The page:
Travel and transformation

Transformation! Such an overused word… light enough to be tossed around like a frisbee, yet heavy with the gravity of possible meanings. It suggests the process of turning into something completely different, which sounds pretty scary… and fortunately untrue. A caterpillar transforms into a butterfly, but its essence is still the same. The outer appearance and its capabilities are different, but the butterfly already exists within the caterpillar, encoded in the DNA.

Unlike the caterpillar, however, we must make a conscious choice whether we’re willing to undergo the change. That choice may simply be to engage in an activity — like travel — that serves as the trigger or catalyst. The DNA does all the rest, for those who are willing to let it work its magic.

Personal transformation

On a personal level, transformation is about moving through stages of growth, shedding what no longer serves us, and evolving into greater freedom, self-expression and whatever success means to us.

We do not receive wisdom, we must discover it for ourselves, after a journey through the wilderness, which no one else can make for us, which no one can spare us, for our wisdom is the point of view from which we come at last to regard the world.

 Marcel Proust (1871-1922),
French novelist

Do you remember the joy of being a kid? I suspect that’s when we were most real, most authentic… and over the years we accumulate baggage, masks, entire costumes born out of fear and shame that hide our true selves not only from the world, but from our own awareness. We develop these skins as a form of self-protection from a world that asks for conformity… to be somebody we’re not, to not speak too loudly, to not gain too much attention to ourselves because who we are is “not ok” to people in our families, our cultures, our societies. Often this process is entirely subconscious; it’s our way of fitting in to our tribe.

Our costumes are safe. And yet after a time, if we’re lucky, they start feeling itchy and uncomfortable… and it’s time to take them off. To stand vulnerable, naked in spirit, which enables us to truly stand in our power.

Lately I’ve been thinking about the Chronicles of Narnia by C.S. Lewis… have you read it? One scene keeps coming back to me from the Voyage of the Dawn Treader: Eustace, having been turned into a dragon — partly due to his own choices, resulting in a situation where he loathed himself and what he’d become — is turned back into a boy by Aslan the lion. That process involved shedding skin… not just the easily-peeled first or second layer, but cutting down to the core. I’ve added the entire excerpt at the end of this post, if you haven’t read it yet.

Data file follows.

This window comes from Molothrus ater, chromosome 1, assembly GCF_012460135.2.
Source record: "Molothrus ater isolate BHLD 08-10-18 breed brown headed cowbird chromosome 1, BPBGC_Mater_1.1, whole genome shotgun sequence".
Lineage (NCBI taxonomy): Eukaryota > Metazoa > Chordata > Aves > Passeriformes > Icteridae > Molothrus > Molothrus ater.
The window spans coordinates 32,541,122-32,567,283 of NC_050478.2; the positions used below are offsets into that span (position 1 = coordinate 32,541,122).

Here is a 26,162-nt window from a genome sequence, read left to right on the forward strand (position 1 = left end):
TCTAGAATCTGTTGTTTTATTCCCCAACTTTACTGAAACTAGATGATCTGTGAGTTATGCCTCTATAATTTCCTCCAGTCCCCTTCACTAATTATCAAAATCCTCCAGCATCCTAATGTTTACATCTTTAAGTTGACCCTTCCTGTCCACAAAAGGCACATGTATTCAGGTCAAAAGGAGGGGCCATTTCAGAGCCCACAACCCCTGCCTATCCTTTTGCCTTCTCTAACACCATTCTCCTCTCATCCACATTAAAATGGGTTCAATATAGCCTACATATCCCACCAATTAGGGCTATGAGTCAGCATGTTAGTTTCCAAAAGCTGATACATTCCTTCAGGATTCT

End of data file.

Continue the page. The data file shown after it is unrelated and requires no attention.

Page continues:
I’ve spent years peeling off layers and layers of this suit that was tailored for someone else. Meditation retreats, coaching, Marie Kondo’s “does this bring my joy?” self-inquiry, coming out as LGBT, owning the fact that my neurodiverse brain is simply different, not wrong or right… it’s all been tremendous progress. And yet I could feel there were more layers to peel.

Becoming a nomad was the only logical step for me. I now own nothing except for what lies within a couple suitcases and a box. I go to places where I am a stranger, a wanderer. I no longer have my old routines and patterns; everything is fresh and new. Like Eustace, I submitted to the painfully blissful process of dragon-skin removal, and I’m starting to see and hear myself clearly for the first time in years.

This is the beauty of travel. It’s not usually necessary to take the radical jump of selling everything, as I did: the simple process of getting out of our comfort zones can be enough. To be around people, practices, cultures and languages that are unfamiliar is a way of recognizing that there is no one right way to move through this world. We see that the programming we received growing up is simply one kind of programming among thousands. Traveling uncomfortably — meaning: not conforming travel to our programmed realities, but instead immersing ourselves into new realities — is a process of opening up to all the possibilities in the world. It’s liberation.

Solo travel is even more radical; we don’t have the crutch of a familiar travel partner. We’re pushed into unfamiliar situations with nothing but Google Translate and our own wits. We learn how much we can rely on ourselves; we discover how much confidence and strength lies within us. And we allow the solitude to work its alchemical magic.

Our powers of intuition are also nurtured and developed. I rely on my gut instinct daily, from what country to visit next or whether I should wander down this particular street after dark. I’m constantly asking myself, what am I being drawn to (do/be/learn) and why? It’s this process of discovery — not only of a new place, but who I am and who I become within that new place — that is worth its weight in gold.

It’s no wonder that more women are traveling solo than ever before. The Facebook group The Solo Female Traveler Network has 271,000 members. The Female Digital Nomad group has over 50,000 members. Nomad Women 40s & Up has over 4,400 members. These adventurous women from every country in the world become our new tribe.